Government of India Unconcerned as Misuse of Biometric ‘Aadhar’ Cards Reach Terrifying New Levels
One of the most serious concerns about India’s biometric Aadhaar cards has been the safety aspect, both in terms of the mismanagement of data as well as the misuse of the card itself. The government — the political leadership as well as the UIDAI (The Unique Identification Authority of India) has repeatedly sworn by the safety measures in place to safeguard against abuse. The government of India had even stated before the Supreme Court that Aadhaar data taken from millions of Indians was safely stored behind 5-feet thick walls and that it could never be breached. At the same time, the UIDAI has said conflicting things at different times. On one occasion, the Authority had said that sharing Aadhaar details in public was absolutely safe, whereas it also had said that sharing Aadhaar details is a privacy risk and should not be done.
Almost two years ago, when a French security researcher had highlighted that thousands of Aadhaar cards were freely available online, pointing to lax security of Aadhaar, the UIDAI was quick to argue that the availability of Aadhaar details in public was not a problem as the Aadhaar is supposed to be a public document. Furthermore, the UIDAI had made many more claims like:
· There was no breach or leakage of Aadhaar data from UIDAI database or server.
· The mere display of demographic information cannot be misused without biometrics.
· Biometric information is never shared and is fully secure with the highest level of software security codes encryption at UIDAI.
· Any Aadhaar linked transaction is processed after successful authentication of fingerprint or iris of the individual.
· The fastest computers on Earth would take “the age of the universe” to crack Aadhaar’s encryption key.
However, in spite of all these assurances from the government and the UIDAI, there have been many instances of breach of Aadhaar data and misuse of Aadhaar cards; some of them being:
· In 2018, an official website linked to the Narendra Modi-led government published several residents’ Aadhaar info including the names of villages, residents’ identity details and their photographs. It was later blocked.
· In the same year, the Andhra Pradesh government published online over 130,000 Aadhaar numbers along with demographic and some bank details. It removed the details after reports in the local media.
· Several states and even the federal Central Bureau of Investigation put out Aadhaar details online, flouting a government directive to not make the data public.
· State-owned banks had reported, “incidents of money being fraudulently withdrawn from bank accounts using the customers’ Aadhaar number.”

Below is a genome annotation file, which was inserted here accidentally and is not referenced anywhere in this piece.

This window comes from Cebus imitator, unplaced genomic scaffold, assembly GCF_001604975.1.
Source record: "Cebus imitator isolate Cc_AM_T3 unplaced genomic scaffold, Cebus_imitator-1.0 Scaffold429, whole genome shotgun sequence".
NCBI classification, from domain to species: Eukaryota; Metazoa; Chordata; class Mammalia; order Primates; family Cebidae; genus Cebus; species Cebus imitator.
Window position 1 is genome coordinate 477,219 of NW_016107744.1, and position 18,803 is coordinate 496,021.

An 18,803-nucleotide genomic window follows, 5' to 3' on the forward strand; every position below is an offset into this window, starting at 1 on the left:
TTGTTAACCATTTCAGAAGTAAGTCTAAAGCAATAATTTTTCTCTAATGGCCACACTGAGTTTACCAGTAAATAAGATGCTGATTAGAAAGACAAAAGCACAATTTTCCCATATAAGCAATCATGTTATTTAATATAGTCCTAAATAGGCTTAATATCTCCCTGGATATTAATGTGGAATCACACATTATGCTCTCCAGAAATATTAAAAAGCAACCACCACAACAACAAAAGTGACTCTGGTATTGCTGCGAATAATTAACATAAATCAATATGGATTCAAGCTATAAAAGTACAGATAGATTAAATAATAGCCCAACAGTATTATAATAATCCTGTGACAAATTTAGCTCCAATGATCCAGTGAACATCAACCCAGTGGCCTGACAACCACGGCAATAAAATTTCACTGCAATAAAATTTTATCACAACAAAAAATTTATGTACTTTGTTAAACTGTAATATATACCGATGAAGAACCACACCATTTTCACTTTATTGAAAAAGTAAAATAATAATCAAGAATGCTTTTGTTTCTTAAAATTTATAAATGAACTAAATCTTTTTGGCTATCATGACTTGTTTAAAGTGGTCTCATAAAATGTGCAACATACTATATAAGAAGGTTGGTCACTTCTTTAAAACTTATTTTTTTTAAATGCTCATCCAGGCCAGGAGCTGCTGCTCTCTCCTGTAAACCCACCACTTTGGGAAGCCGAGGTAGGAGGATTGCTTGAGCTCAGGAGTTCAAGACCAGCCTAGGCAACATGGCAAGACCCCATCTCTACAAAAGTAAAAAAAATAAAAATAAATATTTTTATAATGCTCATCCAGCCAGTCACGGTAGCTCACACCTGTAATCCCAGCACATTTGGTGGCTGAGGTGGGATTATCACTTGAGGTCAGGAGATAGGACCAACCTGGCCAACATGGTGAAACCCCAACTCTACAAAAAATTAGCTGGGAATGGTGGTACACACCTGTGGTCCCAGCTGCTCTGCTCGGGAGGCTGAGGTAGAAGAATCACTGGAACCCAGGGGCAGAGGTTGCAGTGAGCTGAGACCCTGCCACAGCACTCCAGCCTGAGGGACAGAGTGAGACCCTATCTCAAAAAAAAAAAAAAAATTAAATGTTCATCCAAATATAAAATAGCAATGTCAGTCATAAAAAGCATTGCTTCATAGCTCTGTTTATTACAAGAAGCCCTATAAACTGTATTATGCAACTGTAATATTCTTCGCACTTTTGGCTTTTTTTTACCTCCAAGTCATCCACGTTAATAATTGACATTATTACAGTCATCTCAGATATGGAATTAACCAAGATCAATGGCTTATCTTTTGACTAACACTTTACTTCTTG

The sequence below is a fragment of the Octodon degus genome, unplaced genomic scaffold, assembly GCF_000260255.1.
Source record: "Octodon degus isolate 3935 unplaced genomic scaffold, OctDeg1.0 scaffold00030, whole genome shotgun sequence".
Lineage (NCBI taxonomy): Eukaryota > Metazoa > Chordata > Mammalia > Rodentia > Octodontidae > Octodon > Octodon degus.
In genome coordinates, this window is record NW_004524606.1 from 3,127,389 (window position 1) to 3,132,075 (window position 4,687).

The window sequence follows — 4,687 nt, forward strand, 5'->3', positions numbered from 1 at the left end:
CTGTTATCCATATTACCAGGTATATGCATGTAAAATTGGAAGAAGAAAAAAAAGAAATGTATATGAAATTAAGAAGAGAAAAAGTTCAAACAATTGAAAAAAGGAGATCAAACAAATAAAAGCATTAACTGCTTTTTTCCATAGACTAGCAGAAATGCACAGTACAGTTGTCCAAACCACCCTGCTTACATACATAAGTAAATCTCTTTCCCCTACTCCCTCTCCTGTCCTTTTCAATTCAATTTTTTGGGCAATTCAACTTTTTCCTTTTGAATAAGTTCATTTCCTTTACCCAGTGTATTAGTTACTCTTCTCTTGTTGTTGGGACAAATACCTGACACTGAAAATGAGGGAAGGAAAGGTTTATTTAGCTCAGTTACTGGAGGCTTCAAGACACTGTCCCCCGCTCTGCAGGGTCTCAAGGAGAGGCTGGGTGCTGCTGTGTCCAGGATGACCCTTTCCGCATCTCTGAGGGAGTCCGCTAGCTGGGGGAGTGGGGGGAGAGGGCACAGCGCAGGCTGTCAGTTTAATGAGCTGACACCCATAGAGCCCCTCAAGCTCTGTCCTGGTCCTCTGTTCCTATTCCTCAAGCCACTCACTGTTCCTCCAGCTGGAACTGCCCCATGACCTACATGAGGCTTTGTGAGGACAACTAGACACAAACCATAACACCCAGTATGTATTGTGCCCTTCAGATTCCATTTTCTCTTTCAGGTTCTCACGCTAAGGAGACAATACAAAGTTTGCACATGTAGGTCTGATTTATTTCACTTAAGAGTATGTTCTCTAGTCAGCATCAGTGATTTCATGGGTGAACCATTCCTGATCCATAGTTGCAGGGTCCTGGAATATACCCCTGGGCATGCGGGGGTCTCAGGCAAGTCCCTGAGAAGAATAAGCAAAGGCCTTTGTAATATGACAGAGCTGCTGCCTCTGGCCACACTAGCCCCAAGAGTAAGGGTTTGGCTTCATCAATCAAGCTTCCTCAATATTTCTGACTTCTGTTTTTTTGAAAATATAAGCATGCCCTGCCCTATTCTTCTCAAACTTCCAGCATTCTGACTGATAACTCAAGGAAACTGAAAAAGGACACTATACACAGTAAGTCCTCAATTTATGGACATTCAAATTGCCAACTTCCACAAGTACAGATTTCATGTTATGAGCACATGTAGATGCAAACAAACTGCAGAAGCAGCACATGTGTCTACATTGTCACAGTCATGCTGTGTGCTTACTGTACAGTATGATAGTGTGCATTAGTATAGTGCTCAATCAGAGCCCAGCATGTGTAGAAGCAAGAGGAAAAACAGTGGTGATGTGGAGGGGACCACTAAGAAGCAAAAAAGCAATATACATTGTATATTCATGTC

· In January 2018, eight persons were arrested in Chandigarh for purchasing expensive mobile phones with fraudulent loans secured using fake Aadhaar cards.
The latest in the string of such incidents were recently reported from Gurgaon, which proves the ease with which an Aadhaar card copy can be misused, putting the cardholder in deep trouble. According to a report in Mumbai Mirror a couple of months ago, fraudsters misused Gurgaon-based computer engineer Ameya Dharpe’s Aadhaar after accessing a copy posted by someone online. The victim was accused of crimes ranging from harassment to theft to financial scam. In all these cases, imposters had used the victim’s leaked Aadhaar card copy to validate their mobile SIM cards and bank accounts. Random people started showing up at his door, demanding compensation/recourse for the crimes committed using his Aadhaar card copy. He was even questioned by the police. When he complained to UIADI, their suggestion was to cancel the Aadhaar number and enrol afresh, which he couldn’t do as it was also linked to several of his own documents/accounts. Till date, even the police’s cybercrime cell hasn’t been able to help erase his details online.
Many people suspect that the entire Aadhaar exercise was nothing else but one of the biggest scams in modern Indian history. The government, driven by the urgency of its much-touted, yet hardly accomplished ‘digitization’ dream and the greed of corporates, nose-dived into the UID exercise without sufficient homework and risk-assessment. The end result is that the fears and concerns of citizens who have already enrolled for Aadhaar far outweigh those of the others who are still outside of its ambit.
The way things are right now, it looks highly unlikely that the government or the UIDAI would be able to do anything worthwhile, to address the woes of the rising numbers of citizens who become victims of Aadhaar misuse. Given that the government has already made clear its intentions to further extend the applicability of the Aadhaar card, consolidating its position as the most important identification document, those affected by Aadhaar are left to fend for themselves.